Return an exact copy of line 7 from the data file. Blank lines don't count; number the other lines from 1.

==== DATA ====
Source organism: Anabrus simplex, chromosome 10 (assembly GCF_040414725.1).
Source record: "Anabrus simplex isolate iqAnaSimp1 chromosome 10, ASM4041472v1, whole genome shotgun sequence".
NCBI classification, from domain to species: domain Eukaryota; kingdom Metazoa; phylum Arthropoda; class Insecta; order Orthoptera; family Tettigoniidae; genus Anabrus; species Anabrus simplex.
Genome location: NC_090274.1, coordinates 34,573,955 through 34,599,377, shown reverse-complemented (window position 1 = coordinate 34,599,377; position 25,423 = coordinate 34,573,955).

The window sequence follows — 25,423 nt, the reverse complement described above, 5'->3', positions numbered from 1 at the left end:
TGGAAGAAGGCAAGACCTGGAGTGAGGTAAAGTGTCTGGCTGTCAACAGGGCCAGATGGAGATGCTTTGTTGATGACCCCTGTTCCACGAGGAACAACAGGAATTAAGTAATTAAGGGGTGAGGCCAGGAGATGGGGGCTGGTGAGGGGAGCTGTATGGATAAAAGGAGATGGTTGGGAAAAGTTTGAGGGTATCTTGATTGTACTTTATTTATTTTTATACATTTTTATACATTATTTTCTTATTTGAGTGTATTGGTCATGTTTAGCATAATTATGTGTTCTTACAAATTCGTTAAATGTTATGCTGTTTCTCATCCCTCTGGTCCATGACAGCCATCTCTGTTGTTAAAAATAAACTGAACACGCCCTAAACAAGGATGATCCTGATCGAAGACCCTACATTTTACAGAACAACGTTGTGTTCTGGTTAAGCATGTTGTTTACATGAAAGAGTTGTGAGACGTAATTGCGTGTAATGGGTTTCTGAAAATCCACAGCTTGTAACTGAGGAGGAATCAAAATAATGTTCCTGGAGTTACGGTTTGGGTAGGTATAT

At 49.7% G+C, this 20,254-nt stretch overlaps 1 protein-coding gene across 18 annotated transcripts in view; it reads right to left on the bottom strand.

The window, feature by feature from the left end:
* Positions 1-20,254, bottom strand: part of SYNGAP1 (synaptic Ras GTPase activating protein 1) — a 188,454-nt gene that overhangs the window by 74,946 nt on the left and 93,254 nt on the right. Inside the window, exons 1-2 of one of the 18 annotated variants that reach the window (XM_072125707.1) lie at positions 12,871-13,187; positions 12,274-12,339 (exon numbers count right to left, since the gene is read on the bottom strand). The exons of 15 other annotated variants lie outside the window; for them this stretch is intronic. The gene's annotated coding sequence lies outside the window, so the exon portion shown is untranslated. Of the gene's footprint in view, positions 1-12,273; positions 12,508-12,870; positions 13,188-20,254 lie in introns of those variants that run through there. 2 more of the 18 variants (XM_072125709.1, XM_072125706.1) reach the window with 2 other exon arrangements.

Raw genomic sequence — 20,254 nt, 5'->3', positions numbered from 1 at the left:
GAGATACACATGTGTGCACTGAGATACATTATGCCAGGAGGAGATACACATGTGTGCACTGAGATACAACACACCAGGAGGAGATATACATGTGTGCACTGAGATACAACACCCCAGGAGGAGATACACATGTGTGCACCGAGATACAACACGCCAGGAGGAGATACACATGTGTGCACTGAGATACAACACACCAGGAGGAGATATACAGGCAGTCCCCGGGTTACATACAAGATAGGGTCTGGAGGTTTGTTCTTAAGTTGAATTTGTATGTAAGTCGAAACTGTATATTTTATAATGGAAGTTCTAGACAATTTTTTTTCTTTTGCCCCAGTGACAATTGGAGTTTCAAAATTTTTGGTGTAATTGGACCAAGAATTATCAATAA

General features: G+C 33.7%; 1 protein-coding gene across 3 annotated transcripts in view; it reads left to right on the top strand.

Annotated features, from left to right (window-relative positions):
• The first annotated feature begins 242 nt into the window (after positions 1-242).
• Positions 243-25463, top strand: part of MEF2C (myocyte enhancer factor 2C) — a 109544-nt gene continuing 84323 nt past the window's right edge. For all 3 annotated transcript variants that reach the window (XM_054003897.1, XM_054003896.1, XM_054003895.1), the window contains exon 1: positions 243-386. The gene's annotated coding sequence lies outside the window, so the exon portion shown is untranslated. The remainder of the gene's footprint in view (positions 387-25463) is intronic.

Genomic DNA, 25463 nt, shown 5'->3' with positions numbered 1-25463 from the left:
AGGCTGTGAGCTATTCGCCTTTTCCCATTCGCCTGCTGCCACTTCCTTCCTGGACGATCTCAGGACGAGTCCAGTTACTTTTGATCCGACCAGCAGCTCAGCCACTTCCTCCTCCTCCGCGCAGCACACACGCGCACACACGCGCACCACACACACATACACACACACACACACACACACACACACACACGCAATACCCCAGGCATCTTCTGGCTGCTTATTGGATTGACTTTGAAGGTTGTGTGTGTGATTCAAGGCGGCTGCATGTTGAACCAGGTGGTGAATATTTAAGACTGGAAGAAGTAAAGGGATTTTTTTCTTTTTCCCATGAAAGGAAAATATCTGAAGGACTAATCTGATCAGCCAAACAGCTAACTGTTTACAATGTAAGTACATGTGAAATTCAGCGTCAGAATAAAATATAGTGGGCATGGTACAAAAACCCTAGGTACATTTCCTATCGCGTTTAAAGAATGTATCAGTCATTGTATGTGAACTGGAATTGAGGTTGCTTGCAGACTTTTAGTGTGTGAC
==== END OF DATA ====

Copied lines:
At 49.7% G+C, this 20,254-nt stretch overlaps 1 protein-coding gene across 18 annotated transcripts in view; it reads right to left on the bottom strand.